Recently we had the privilege of having my old friend and colleague N. T. Wright for a stint of lecture appearances here at Wheaton College. The event brought back memories of last time Tom was here some seven years ago, when the Wheaton Theology Conference hosted a session dedicated to exploring his work on Paul and Jesus. Earlier that fall, Tom and I were together at Princeton working on our respective projects, and he would feed me early draft installments of Paul and the Faithfulness of God (PFG).
The “Wright Corpus”
Having gotten some sense of where Tom was going with PFG, I remember being struck a few months later, sitting on the stage at the Wheaton conference, how the conversations we were having about Tom’s work at that time were in fact related to issues arising from the ‘early Wright’ corpus, and that soon enough, the slate of issues we (the guild) would soon need to talk about, relating to the ‘mid-career Wright’, would be of a somewhat different nature.
This is not because Tom’s trajectory has taken some kind of dramatic turn; as far as I can see, it hasn’t. Rather the point is that the scope of Tom’s thinking has widened considerably in the past 10-15 years so to include a much more global integration. I suspect we will see this in spades in his upcoming set of Gifford Lectures.
Yet if there is an on-going string of discussion, it likely has to do with, on one end of the thread, concerns raised in 2010 by Richard Hays involving the relationship between theology and history, and, on the other end, concerns more recently pressed in regards to the “apocalyptic Paul” versus the “creational/covenantal Paul.”
Foundational to both discussions are very large metaphysical (what is the nature of creation?) and epistemological (what can we know and what could Israel know before the Christ event?) presuppositions. No small issues; no small stakes. (For the record, along with Tom, I am quite nervous about overplaying the apocalyptic card, if it implies a nullification of creation as a rational though not entirely explicable entity.) Stay tuned, right?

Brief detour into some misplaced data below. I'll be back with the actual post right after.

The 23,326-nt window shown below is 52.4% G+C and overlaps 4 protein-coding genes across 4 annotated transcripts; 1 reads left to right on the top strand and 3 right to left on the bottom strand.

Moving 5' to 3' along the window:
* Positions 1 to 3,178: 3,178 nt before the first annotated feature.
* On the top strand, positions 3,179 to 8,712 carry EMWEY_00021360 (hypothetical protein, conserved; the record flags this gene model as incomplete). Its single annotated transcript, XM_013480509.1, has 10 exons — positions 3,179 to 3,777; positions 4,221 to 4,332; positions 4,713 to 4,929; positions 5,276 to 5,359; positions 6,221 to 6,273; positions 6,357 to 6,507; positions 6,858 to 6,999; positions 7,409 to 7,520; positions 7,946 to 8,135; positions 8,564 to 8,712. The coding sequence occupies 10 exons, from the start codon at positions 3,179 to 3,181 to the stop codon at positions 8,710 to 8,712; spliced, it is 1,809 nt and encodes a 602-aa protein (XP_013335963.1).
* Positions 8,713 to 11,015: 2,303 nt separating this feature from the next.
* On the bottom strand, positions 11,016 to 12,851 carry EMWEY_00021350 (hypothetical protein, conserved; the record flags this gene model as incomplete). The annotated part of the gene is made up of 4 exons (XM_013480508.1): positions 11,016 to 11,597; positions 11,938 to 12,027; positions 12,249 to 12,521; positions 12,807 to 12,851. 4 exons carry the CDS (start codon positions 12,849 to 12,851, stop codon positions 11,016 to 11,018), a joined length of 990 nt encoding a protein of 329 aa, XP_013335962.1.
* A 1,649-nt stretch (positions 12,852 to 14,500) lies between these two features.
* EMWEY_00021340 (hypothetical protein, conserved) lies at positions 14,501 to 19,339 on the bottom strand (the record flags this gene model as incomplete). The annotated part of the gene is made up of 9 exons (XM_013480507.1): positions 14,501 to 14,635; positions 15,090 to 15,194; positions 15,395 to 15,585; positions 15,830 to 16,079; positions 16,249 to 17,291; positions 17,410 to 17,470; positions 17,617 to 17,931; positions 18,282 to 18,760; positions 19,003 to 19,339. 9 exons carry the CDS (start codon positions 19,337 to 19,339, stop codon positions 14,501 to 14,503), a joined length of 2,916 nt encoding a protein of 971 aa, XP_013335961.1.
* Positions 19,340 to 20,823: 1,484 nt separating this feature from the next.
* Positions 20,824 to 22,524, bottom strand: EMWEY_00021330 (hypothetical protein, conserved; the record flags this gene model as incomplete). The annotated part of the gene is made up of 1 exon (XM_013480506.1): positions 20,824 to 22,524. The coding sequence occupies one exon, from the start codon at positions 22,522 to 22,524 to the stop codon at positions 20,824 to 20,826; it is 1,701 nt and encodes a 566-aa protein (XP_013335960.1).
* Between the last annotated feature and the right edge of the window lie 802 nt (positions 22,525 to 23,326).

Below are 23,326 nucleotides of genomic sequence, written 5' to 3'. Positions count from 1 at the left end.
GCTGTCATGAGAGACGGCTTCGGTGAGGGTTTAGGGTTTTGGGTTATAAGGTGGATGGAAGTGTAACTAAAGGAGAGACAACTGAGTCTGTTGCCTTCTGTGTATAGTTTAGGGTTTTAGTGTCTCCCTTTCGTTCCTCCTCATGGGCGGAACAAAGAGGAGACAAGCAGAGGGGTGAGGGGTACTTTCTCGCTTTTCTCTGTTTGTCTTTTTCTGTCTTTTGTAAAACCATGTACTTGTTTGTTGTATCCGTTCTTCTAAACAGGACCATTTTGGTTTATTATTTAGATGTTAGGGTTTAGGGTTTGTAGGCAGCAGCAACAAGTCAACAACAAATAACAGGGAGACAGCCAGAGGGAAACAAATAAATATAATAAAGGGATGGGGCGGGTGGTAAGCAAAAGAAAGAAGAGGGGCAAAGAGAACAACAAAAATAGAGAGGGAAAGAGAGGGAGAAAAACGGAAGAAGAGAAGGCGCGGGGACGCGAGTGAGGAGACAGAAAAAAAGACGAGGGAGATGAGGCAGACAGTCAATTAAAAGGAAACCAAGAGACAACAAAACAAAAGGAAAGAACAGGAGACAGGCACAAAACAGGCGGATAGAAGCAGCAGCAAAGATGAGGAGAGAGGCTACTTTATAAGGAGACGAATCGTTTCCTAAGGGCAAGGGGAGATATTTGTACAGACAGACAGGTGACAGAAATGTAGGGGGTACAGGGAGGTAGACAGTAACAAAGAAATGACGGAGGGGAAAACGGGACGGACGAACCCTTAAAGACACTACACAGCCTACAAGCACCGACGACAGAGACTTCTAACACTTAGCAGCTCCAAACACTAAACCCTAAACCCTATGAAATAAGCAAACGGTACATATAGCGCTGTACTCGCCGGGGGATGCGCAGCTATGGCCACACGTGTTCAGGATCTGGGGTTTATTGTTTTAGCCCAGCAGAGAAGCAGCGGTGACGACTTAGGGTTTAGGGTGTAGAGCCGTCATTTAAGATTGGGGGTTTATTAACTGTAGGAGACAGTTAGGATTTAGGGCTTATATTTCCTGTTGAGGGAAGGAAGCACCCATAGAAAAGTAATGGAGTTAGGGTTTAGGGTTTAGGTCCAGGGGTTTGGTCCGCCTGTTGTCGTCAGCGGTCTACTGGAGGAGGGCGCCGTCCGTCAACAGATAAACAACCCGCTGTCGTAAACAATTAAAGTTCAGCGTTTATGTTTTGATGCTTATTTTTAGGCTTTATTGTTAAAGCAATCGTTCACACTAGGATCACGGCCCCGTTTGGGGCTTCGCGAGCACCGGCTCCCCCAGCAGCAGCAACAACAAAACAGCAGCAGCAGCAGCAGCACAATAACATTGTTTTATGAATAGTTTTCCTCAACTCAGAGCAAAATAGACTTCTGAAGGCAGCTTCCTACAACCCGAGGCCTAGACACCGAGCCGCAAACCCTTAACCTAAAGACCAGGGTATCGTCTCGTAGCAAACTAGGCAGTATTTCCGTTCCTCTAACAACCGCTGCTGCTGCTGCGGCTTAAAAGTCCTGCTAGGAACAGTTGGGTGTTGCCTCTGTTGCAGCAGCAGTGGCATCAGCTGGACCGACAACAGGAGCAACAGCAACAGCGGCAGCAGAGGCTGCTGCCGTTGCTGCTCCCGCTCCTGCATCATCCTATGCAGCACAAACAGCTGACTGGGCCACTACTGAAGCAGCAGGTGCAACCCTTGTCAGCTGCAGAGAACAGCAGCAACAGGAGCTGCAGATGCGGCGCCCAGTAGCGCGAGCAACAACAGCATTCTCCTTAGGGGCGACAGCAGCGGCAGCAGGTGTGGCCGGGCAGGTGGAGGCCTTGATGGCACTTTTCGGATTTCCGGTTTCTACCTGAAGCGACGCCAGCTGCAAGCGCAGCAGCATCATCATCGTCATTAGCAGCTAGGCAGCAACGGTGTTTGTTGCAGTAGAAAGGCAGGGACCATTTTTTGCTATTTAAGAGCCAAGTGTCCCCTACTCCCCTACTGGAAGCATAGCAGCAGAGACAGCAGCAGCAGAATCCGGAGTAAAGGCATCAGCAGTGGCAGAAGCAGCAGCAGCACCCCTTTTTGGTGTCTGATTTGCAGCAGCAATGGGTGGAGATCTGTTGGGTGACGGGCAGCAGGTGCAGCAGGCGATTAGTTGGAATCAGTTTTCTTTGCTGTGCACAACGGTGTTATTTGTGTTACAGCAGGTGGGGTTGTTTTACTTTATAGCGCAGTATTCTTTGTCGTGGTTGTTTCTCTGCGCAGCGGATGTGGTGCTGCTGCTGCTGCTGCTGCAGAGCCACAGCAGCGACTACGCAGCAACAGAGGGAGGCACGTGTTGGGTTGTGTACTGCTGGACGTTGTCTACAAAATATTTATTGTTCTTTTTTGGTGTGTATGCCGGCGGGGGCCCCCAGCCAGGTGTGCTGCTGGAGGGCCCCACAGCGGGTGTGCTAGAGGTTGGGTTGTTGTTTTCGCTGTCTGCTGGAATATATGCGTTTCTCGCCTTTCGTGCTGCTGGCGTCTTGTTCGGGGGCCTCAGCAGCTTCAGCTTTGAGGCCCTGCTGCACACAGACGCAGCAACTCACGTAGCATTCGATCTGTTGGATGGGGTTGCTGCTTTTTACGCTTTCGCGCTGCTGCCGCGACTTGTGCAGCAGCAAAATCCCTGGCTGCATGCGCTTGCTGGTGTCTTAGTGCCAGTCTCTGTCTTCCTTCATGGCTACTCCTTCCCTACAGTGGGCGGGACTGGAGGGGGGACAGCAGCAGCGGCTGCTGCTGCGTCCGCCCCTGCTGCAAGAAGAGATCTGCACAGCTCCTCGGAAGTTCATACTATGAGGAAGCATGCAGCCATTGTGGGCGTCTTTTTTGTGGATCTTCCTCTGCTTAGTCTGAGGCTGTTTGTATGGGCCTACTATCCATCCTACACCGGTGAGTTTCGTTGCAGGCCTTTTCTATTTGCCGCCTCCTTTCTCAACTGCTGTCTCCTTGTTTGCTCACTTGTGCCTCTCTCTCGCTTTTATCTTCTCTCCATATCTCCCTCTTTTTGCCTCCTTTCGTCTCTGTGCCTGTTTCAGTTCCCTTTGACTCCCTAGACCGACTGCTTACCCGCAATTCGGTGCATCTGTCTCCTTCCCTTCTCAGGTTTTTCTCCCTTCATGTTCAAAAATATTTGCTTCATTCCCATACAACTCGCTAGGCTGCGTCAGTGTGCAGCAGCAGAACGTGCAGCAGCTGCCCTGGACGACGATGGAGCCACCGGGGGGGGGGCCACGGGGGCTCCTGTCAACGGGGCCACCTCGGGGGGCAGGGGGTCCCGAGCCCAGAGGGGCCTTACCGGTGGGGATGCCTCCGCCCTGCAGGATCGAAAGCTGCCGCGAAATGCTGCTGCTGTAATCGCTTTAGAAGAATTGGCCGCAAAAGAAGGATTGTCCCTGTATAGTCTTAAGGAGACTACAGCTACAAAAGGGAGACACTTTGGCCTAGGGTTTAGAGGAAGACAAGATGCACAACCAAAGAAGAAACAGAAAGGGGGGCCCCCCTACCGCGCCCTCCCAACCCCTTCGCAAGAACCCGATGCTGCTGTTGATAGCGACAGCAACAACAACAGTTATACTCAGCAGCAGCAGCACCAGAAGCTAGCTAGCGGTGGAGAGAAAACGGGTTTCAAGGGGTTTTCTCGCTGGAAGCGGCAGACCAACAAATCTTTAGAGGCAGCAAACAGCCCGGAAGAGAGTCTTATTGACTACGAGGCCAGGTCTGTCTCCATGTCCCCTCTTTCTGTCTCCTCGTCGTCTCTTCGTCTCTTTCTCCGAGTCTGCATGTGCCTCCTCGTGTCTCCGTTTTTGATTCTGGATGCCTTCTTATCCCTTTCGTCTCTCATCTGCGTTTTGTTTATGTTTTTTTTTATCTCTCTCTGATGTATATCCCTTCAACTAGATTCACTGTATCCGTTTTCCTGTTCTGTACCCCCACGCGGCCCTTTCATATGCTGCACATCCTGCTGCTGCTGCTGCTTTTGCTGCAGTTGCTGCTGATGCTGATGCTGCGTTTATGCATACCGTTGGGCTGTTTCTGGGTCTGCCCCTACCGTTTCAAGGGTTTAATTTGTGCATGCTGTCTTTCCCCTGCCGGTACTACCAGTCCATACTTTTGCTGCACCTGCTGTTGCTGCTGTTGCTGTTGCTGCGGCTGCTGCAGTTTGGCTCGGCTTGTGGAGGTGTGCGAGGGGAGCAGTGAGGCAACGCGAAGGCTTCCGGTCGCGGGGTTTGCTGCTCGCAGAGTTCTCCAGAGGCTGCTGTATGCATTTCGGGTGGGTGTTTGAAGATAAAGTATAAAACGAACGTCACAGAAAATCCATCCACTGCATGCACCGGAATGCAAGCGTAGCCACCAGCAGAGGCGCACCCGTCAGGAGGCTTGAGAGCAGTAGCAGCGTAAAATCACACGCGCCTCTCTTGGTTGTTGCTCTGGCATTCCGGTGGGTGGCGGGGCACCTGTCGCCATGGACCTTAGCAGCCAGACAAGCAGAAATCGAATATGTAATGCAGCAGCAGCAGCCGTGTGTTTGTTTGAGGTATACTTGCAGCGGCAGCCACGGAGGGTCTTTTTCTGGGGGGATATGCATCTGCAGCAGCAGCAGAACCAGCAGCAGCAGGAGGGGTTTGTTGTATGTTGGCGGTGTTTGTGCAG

Wright’s Atonement Theology
As for Tom’s more recent stay in Wheaton, I believe it was an all-out success. His main lecture, designed to unpack his recent book, The Day the Revolution Began: Reconsidering the Meaning of Jesus’ Crucifixion was excellent.
With his book, Tom tries to bring together ‘atonement theology’ and the story of Israel, and, for my money, does a remarkable job with it. (It’s amazing to consider, in the two thousand years since Irenaeus, how little has been done in this regard.) Along the way, he manages to step right between two very commonly touted views of atonement, namely, a caricaturesque cosmic child abuse atonement theory, on the one side, and a no-atonement view on the other side. Well done! (Of course I have one or two critiques which I have already raised with Tom in a semi-public forum, but that’s another and fairly minor story.)
As for the other events, as far as I can tell, faculty, staff, and students were delighted. And I was delighted to bring Tom to Wheaton not because he is necessarily right about everything (though I think he’s right about a lot), but because he is a major voice with fresh and profound things to say about very important topics. I suspect there may have been a handful of Wheaton constituents who were unsure as to whether it was appropriate for Wheaton College to host the Bishop.
If so, my only humble response (speaking personally, not officially for the institution) would be that though Wheaton College has, by God’s grace, served as a kind of flagship of evangelical thought in the West; I hope such constituents would agree, we are not – and were never meant to be — an echo chamber but a Christian liberal arts institution that joyfully and critically engages different voices representing different perspectives.
I am grateful to my fellow Wheaton stakeholders in continuing that vision. I am grateful as well to Tom for his willingness to come.
Nicholas Perrin, Wheaton College
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